Milling wheat values have risen slightly in spite of themselves in the Canadian Wheat Board’s latest 2009-10 pool return outlook (PRO), while a delayed corn harvest in the U.S. has helped prop up Pool A feed barley.
Since the October PRO, the CWB said in its market outlook Thursday, “the international economic situation has shown signs of improvement, decreasing perceived risks in a number of markets, including wheat futures.”
In other words, in spite of weaker supply/demand fundamentals, speculative money flowing into U.S. wheat futures markets has pushed prices higher, the CWB said.
Traditional price relationships between U.S. wheat futures markets have been altered, the CWB said, with Chicago futures currently trading at or above Kansas City and Minneapolis.
Relationships between world currencies remain volatile, the CWB noted, with the strength of the euro and Australian dollar against the U.S. dollar providing some support for the international wheat price structure.
On the downside, the CWB noted the U.S. Department of Agriculture recently raised its 2009 world wheat production estimate to 672 million tonnes, with world wheat stocks building by 24 million tonnes this year.
USDA also raised production and export projections for Russia, Ukraine and Kazakhstan, the CWB said. The result is expected to be a large supply of low-priced wheat, limiting exports from traditional wheat-exporting nations.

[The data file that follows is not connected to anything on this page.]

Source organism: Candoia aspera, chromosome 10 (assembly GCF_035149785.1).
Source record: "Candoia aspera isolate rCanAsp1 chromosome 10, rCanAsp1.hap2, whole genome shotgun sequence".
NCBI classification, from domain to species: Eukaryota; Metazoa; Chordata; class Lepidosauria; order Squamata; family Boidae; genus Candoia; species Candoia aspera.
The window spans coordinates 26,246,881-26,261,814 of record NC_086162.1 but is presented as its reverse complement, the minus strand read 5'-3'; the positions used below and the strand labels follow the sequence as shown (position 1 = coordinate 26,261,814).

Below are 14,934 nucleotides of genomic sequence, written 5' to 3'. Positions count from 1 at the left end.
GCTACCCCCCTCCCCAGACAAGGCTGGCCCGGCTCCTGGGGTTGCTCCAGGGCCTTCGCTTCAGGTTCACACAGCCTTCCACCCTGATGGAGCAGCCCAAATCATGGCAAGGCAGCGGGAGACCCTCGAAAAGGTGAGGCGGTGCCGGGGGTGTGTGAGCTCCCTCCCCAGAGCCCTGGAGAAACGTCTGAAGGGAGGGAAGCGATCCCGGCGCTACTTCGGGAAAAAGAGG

The milling wheat PROs have thus risen slightly, mostly in the $1 to $4 range. At $213 per tonne, No. 2 Canada Western Red Spring (11.5 per cent protein) is up just $1 per tonne from October values, as are No. 1 CW Soft White Spring (now $172), and No. 1 CW Red Winter (now $193) among others.
Among the few larger increases over October levels, meanwhile, were No. 1 CWRS 14.5, which rose $8 per tonne to $271, and No. 1 CWSWS Select (under 9.9 per cent protein), which rose $10 per tonne to $195.
Durum vales, meanwhile, all remained flat in the November PRO, with No. 1 Canada Western Amber durum (14.5 per cent) at $227 per tonne and No. 5 CWAD at $149. The fundamentals of the durum market remain weak, the CWB said, although international prices have recovered slightly.
Durum prices remain at historically wide discounts to spring wheat, the CWB noted, making U.S. and European farmers more reluctant to sell. That in turn has limited the nearby available supply of durum and provided some support to prices.
Domestically, the recent removal of an import tariff in the European Union has improved Canadian access to a major durum market, the CWB said. On an unrelated note, the Canadian Prairies’ durum production this year, at 5.1 million tonnes, is the fifth-largest durum crop on record.
The CWB on Thursday announced its first Pool B feed barley PRO for 2009-10, with No. 1 CW feed barley pegged at $152 per tonne. No. 1 CW feed in Pool A, meanwhile, jumped $7 per tonne from October levels, landing at $152 also.
Malting-grade barley values are unchanged from October, with Select CW two-row sitting at $208 per tonne and Select CW six-row at $190.
While the international barley price structure has moved higher, the CWB said, it’s still well below levels that would pull significant volumes of Canadian feed barley from the domestic market.
The delayed corn harvest in the U.S., however, has provided support for feed grain prices, the CWB noted. The U.S. corn harvest, usually around 94 per cent complete by this time of year, is currently 68 per cent complete, the CWB said.
Strong demand from China and the weak U.S. dollar have been supportive for global malting barley prices, the CWB said. But large stocks of malt and large malting barley supplies in Canada, Australia and the EU are “more than sufficient” to cover global demand, which in turn limits price increases.